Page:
- In stock, ready to ship
- Inventory on the way
Usually available: All year
Life cycle: Perennial
Height: 60cm - 1m
Position: Sun / part shade
Soil preference: Well drained
This is how we pack and send your Herb Plants to all states except TAS & WA
You will receive
- 1 Motherwort Herb Plant in a 50 X 75mm tube - General growing instructions
All of our Herb Plants are grown organically with certified organic potting mixes and fertilizers
Botanical Name: Leonurus cardiaca
Motherwort is an herbaceous perennial growing 60cm to 1 meter high, but may get up to 120cm in good conditions. The tall and large stems come up from the ground, branch down lower on the plant and then become tall stalks. They are square, covered in short hairs and often tinged with purple near the nodes. The dark green leaves are very distinctive, hanging off long petioles like upside down crowns. The palmate leaves are held opposite each other, have serrated edges, and deeply cut lobes. At the base of the plant the leaves have 3 points, while higher up they have 5 lobes coming to a point. The veins are prominent and the surface of the leaf is textured. The pink to lilac flowers bloom in mid-summer and are held on the leaf axils on the uppermost part of the plant. They have 3 lobed bracts and the calyx is bell shaped, with an 8-12mm corolla, with dense hair coverage on the tips.
Motherwort is a member of the mint family, Lamiaceae. The botanical name Leonurus cardiaca is derived from the Greek word for lion ‘leon’ and for tail ‘ouros’, referring to the apparent resemblance of the flowering plant to a lion’s tail. The species name ‘cardiaca’ refers to its use as a heart tonic. The common name Motherwort is a reference to the plant’s use by midwives and to the old word ‘wort’, meaning ‘to heal’. Other common names include Throw-wort, Lion’s Ear, Wild Dagga and Lion’s Tail. It is worth noting that Lion’s Ear is also the common name for Leonotis nepetifolia and Lion’s Tail a common name for Leonotis leonurus, both related plants.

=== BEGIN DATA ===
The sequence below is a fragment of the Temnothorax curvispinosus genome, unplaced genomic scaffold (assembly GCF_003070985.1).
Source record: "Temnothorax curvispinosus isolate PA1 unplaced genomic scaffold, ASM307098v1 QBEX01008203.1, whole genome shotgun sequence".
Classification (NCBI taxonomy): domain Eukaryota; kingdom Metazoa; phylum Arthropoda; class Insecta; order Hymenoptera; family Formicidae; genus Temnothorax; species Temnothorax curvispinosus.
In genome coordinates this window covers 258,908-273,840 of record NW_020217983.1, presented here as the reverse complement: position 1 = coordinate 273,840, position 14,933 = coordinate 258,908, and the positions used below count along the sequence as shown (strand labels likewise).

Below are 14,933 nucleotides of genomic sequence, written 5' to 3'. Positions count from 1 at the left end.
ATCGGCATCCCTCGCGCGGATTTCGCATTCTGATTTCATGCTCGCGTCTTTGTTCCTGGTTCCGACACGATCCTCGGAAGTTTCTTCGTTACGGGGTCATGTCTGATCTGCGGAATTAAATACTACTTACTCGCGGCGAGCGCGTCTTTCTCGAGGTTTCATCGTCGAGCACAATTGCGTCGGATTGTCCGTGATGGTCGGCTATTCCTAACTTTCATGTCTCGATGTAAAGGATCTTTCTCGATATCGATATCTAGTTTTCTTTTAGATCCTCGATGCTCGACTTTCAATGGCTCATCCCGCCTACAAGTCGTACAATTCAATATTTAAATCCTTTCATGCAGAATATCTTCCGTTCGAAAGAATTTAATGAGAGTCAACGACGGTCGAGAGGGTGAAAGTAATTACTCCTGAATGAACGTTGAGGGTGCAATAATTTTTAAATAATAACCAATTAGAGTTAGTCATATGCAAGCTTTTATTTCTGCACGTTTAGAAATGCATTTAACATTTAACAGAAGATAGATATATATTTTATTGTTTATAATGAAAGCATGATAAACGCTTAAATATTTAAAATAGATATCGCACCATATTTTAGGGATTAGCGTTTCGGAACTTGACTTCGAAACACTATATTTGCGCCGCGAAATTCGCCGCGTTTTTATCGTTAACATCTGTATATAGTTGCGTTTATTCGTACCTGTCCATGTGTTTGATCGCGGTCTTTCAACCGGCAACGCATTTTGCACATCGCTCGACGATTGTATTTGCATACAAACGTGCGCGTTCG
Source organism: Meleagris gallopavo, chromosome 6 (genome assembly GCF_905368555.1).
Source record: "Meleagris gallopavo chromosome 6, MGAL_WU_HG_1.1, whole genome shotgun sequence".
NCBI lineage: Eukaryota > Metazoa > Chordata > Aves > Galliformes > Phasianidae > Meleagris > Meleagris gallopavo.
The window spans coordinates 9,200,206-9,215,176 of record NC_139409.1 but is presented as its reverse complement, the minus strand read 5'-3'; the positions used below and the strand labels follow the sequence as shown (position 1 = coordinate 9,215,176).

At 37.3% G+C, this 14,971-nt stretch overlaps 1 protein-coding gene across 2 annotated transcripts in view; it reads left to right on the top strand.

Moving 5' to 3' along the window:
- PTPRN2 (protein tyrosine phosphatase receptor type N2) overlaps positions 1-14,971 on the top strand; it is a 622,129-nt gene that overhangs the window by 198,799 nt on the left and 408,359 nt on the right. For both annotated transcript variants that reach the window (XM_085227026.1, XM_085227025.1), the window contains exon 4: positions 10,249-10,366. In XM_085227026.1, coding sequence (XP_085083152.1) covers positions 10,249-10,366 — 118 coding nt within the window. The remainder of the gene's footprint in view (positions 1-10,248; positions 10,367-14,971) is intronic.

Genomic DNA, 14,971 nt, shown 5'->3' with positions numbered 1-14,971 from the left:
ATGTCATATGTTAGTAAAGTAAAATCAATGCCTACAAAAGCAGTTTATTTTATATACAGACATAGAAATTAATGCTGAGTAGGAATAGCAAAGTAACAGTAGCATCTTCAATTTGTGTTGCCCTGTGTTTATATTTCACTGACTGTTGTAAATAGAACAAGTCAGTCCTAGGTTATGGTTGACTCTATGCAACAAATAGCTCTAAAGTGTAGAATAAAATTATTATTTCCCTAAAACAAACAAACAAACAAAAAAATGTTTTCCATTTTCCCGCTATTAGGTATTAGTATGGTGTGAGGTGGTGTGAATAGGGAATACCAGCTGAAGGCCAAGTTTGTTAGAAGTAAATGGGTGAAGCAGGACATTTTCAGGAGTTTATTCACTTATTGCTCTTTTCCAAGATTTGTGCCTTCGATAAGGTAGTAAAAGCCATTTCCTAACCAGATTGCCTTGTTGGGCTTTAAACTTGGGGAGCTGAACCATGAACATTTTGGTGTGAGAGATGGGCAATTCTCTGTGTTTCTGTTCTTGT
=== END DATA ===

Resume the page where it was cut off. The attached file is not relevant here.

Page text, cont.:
Motherwort is native to Central Asia and south eastern Europe, but it has now spread worldwide due to its popularity. Usually it prefers to grow near water or in damp areas as undergrowth. In these regions it has been cultivated for use by locals since ancient times. It has a pungent odour and a bitter taste.
Motherwort prefers a partly shaded position for best results. In its native environment Motherwort prefers to grow in gravelly ground, so rocky and open soils will be well suited to this plant. However, most soil types will be suitable as long as they are well drained. This is a very hardy plant once established.
This plant is difficult to grow from seed as the seeds require stratification, if it is not cold enough in your garden, before they will germinate. To prevent self sowing, cut the flowers back so that they do not have a chance to develop seeds. To propagate, the plant’s root ball can be divided in autumn.
Motherwort has a long history of traditional medicinal use from the time of the Ancient Greeks and Romans. It contains the chemical leonurine, which is a mild vasodilator and has a relaxing effect on smooth muscles. It is used as a cardiac tonic, a general women’s tonic, for regulating the menstrual cycle, to stimulate and to pacify the nervous system. In Traditional Chinese Medicine, the related plant, Leonurus artemisia, is used for strengthening the heart, to promote longevity, promote blood circulation, to slow a fast heartbeat, to reduce swelling, as a diuretic and to reduce blood pressure. Essentially this plant was used to ‘heal the anxious heart and mind’.
Motherwort was used by early midwives as a women’s tonic and to assist with birth. However, it is considered to be unsafe for pregnant women due to the possibly of inducing uterine contractions. It is considered safe for use in the post-partum period to assist with recovery. People on heart medications should not take this herb without consultation as it may interfere with the actions of the medication.
Research has shown that there is some support for these traditional uses, but not enough to make solid claims of effectiveness. The whole plant may be used, with leaves harvested anytime or collected in summer and dried for later use. It is quite bitter tasting, so may be difficult to swallow, regardless of its benefits.
Motherwort is not known to be toxic in normal quantities, but the taste is very bitter and generally unsuitable for culinary uses.
All information provided on this website is for informational purposes only. Please seek professional advice before commencing any treatment.